Grace and Peace to you.
There was a man who had two sons. The younger of them said to his father, “Father, give me the share of the property that will belong to me.” So he divided his property between them. A few days later the younger son gathered all he had and traveled to a distant country, and there he squandered his property. …
…But while he was still far off, his father saw him and was filled with compassion; he ran and put his arms around him and kissed him. Then the son said to him, “Father, I have sinned against heaven and before you; I am no longer worthy to be called your son.” But the father said to his slaves, “Quickly, bring out a robe—the best one—and put it on him; put a ring on his finger and sandals on his feet. And get the fatted calf and kill it, and let us eat and celebrate; for this son of mine was dead and is alive again; he was lost and is found!” …
Now his elder son was in the field… and he became angry and refused to go in. His father came out and began to plead with him. But he answered his father, “Listen! For all these years I have been working like a slave for you, and I have never disobeyed your command; yet you have never given me even a young goat so that I might celebrate with my friends. But when this son of yours came back, who has devoured your property with prostitutes, you killed the fatted calf for him!” Then the father said to him, “Son, you are always with me, and all that is mine is yours. But we had to celebrate and rejoice, because this brother of yours was dead and has come to life; he was lost and has been found.”
— from Luke 15.11-32
Notice that the sons act exactly alike. Each one:
– scorns his father
– removes himself at a physical distance
– expresses a desire not for love, kinship or blessing but goods
– make judgments of his worthiness
– expresses bitterness and brokenness
– attempts to break his family ties
– is not prepared to receive what the father offers
And the father treats them both exactly the same, regardless of their behavior, obedience or status, anything we might call “righteousness.” Both times the father
– goes out from the house to the son
– expresses kindness and joy
– refutes the son’s judgment
– offers more than is legally “due” the son
– turns the focus from goods to relationships
– re-establishes the son’s family ties
– invites him in to the house to celebrate
The word “prodigal” does not mean “wayward,” as many believe (based on our tendency to join the brothers in making judgments). It means wastefully or recklessly extravagant, extraordinarily generous, giving “prodigiously.” The term was meant to refer to the younger son’s lavish living—but it’s really the father who’s prodigal, isn’t it? The father extends generous grace and love to both sons when neither of them “deserve” it.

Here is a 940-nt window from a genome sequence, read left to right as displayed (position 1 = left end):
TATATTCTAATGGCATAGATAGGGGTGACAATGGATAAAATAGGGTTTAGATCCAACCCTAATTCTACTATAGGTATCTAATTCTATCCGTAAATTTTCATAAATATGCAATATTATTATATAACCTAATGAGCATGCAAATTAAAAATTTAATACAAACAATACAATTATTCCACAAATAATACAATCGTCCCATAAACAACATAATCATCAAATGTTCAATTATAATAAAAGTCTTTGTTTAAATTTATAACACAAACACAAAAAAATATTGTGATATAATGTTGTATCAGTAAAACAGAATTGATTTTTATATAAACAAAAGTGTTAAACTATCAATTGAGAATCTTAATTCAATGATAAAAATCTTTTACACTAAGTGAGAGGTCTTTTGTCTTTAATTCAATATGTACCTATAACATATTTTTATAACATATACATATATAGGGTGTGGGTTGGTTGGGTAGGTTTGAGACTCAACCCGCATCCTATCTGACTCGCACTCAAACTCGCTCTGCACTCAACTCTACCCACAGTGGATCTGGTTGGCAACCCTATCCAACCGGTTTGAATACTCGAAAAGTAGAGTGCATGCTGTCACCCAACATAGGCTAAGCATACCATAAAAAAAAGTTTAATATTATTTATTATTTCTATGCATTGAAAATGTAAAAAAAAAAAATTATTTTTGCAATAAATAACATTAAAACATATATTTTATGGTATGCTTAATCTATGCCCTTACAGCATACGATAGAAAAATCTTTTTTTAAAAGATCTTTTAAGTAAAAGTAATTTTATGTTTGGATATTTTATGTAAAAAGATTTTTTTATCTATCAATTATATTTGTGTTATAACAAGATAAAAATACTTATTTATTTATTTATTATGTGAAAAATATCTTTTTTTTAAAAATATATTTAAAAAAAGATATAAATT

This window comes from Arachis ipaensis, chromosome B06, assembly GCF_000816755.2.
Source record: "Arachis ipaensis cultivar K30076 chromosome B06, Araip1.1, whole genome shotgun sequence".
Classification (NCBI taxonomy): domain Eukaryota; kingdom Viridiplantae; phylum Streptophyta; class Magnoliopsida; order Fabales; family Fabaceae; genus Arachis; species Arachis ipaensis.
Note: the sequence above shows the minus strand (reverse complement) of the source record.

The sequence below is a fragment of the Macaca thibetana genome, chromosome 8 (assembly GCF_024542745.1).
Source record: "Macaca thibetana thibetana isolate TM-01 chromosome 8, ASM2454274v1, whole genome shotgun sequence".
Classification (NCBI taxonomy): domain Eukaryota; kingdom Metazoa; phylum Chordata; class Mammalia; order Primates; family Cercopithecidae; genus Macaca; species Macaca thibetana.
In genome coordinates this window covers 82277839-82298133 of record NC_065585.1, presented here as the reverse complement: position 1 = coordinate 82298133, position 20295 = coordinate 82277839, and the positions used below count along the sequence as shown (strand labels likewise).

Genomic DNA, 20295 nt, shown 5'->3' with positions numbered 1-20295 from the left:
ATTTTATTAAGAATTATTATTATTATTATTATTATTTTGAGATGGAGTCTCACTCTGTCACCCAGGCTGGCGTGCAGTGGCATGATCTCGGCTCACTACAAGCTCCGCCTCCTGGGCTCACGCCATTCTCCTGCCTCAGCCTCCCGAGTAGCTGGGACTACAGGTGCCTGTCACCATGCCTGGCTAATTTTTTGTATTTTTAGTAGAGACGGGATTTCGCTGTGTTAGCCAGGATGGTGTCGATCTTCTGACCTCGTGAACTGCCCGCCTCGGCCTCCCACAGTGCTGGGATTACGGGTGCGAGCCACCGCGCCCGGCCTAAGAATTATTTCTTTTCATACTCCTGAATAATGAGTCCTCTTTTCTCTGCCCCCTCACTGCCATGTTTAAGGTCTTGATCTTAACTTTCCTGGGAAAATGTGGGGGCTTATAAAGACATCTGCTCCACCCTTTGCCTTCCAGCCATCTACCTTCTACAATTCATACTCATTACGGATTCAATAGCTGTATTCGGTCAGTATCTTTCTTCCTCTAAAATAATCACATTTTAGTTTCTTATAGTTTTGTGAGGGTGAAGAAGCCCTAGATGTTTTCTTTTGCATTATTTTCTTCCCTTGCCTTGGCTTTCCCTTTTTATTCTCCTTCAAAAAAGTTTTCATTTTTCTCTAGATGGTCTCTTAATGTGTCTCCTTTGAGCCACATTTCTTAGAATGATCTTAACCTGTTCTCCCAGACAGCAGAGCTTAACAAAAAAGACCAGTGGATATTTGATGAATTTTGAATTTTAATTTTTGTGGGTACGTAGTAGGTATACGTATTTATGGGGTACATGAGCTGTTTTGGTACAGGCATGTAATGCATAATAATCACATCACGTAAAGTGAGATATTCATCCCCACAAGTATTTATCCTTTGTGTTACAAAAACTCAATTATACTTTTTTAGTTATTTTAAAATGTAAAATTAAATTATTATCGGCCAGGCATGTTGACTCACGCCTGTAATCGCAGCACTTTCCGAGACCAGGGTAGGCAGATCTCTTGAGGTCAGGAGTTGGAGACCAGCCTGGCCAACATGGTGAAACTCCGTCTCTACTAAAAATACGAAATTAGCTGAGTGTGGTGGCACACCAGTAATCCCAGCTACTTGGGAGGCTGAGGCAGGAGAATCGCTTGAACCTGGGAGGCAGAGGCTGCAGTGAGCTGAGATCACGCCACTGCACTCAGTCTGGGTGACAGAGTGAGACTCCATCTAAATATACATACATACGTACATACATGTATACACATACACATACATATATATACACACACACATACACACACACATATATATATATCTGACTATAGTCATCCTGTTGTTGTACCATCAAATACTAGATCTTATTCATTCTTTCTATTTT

Coming on the heels of the story of the lost coin and the lost sheep, this is clearly the Parable of the Lost Sons. In his judgment, selfishness and bitterness the older son is as lost to the father as the younger one was. When we judge ourselves or others, measuring our supposed “deserving,” we have left the family; we’re in a foreign land far from God’s perfect, all-including love.
This is the Parable of the Prodigal God who only wants one thing for all of us, regardless of how inappropriately we judge ourselves and one another: God wants us back. God wants us close. God wants us to be family with God and with on another. That’s all.
Our “righteousness” is not a measure of our goodness, obedience or worthiness; it’s a measure of God’s love for us. It’s our good standing in God’s eyes, determined by God’s love, not our behavior. As Paul says, it’s “not a righteousness of my own but one that comes from God” (Phil. 3.9).
This is not just a story about how we ought to repent. It’s about God’s desire for us, God’s absolute generosity in the face of our brokenness and betrayal, God’s immutable joy and faith in us, God’s pure love, unalloyed with even a bit of wrath, condemnation or despair. In light of this, repentance is abandoning our judgments about “deserving,” and saying yes to God’s ridiculous, unfounded love.
While we are still far off the Mother sees us and is filled with compassion. She runs to us and puts her arms around us and kisses us. She rejoices:”You, my child, were dead and are alive again! We must celebrate!” Before you go in to the party in amazement, hesitate just a moment in her warm, enveloping arms. Soak in the love. Feel the joy. Take in the wonder. Let it tell you who you are, in this moment and for eternity: God’s Beloved.
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